More than half of Spanish households have difficulty meeting their financial outlays each month.
According to a study published by the National Statistical Institute (INE), which examined the third quarter of 2003, 10 percent of families had “great difficulty” covering monthly costs. A further 46 percent said they were also feeling the pinch. Fully 65 percent of those surveyed said they were unable to save any of their income.
Wages in Spain are among the lowest in Europe, lagging well behind the European Union average. The country has a relatively high household debt, largely fuelled by a house price boom over the past decade in a country where most people own their own home. According to the INE report, 46 percent of families said they could not afford to make major purchases, excluding housing.
Spain has seen an inexorable rise of prices in the housing market, with a 17.5 percent jump in prices per square metre in the first quarter of 2003. The accompanying surge in lending to Spanish households has led to concerns that the upward trend will gather pace for the sixth year in succession. The combination of a steep drop in interest rates and the rapid rise in household debt has fuelled a surge in lending.
Though unemployment has dropped from previous decades, it still stands at around 11 percent and is the highest in the 12-state eurozone.
An article in the November 27 issue of Economic Monitor published by the Allianz Group speaks of an above euro-area average level of indebtedness for Spanish consumers, running at 87 percent of disposable gross income.
The Economic Monitor states that though the rate of household debt is much lower than that of the United Kingdom or the United States, this is no cause for complacency. Predicting that the building boom will lead to surplus capacity in the construction sector in the long term, the author asks, “How much longer can this trend on the housing market last? What would happen if an external shock were to drive up interest rates rapidly in the euro area?”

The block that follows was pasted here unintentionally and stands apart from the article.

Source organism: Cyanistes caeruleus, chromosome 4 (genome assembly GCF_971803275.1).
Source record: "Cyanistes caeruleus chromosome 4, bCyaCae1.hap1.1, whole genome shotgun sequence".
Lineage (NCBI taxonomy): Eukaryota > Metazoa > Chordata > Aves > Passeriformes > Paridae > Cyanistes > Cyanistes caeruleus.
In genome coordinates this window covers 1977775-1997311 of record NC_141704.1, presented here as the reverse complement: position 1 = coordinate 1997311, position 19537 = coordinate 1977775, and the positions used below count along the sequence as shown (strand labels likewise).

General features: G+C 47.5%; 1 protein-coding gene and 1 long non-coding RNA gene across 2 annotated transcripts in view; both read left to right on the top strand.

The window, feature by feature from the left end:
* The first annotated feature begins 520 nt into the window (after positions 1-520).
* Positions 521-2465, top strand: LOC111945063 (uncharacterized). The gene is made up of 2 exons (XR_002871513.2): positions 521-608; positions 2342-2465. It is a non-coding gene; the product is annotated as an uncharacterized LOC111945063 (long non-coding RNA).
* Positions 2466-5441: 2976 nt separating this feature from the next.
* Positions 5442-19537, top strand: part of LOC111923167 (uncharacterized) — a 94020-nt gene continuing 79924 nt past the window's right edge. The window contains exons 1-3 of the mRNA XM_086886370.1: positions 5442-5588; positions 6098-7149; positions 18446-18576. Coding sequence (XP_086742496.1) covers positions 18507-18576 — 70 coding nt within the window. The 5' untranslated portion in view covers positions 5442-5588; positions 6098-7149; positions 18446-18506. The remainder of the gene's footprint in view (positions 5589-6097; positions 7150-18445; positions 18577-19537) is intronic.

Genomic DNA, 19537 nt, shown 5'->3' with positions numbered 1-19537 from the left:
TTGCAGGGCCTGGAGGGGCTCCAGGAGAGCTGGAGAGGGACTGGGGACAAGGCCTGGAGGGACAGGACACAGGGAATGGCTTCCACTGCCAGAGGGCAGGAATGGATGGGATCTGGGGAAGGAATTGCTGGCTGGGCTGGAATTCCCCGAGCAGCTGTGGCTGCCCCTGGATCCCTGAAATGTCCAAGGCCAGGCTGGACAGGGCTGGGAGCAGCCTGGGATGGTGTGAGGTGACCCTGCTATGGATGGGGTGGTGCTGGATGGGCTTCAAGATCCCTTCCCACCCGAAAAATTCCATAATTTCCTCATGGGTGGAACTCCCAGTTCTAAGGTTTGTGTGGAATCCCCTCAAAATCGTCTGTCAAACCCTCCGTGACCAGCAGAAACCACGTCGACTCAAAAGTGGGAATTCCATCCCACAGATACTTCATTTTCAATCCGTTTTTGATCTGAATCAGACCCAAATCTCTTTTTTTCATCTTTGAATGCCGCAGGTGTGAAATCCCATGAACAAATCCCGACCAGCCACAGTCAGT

The answer does not bode well for working people in Spain.
“But should a sharp rise in interest rates become necessary in the next few years, Spain would have a big problem,” the author states.
“First, debt service would climb appreciably because much household sector borrowing is contracted at variable rates. Second, diminishing demand would tend to depress the market value of housing, and with it the lending value of property. This would make it more difficult to access new, affordable loans and would consequently narrow the credit channel. That would hit Spanish households particularly hard, since the bulk of their assets—more so than in many other countries—consists of property. The Spanish household sector is now more sensitive than before to rising interest rates, declines in asset values or shrinking employment,” the article continues.
The INE report also points to a significant rise in the cost of living, citing an increase in household spending by 3.7 percent in the third quarter of 2003 from the same period a year earlier. Spending on food, drink and tobacco was up 1.8 percent on a year earlier, while other outlays climbed 4.1 percent. Average household spending in the third quarter was up 1.9 percent from a year earlier at 5,469 euros.
Spain was also cited in a report by the European Commission on December 17. Commenting on the need to tackle the underlying causes of unemployment, the report says, “Member states also needed to focus on a new emerging group at risk—young Europeans who leave school too early to have acquired the skills needed to compete for jobs.”
The report said an average 19 percent of 18- to 24-year-olds belonged to this group, with the figure for Spain, Portugal and Italy being at least one in four.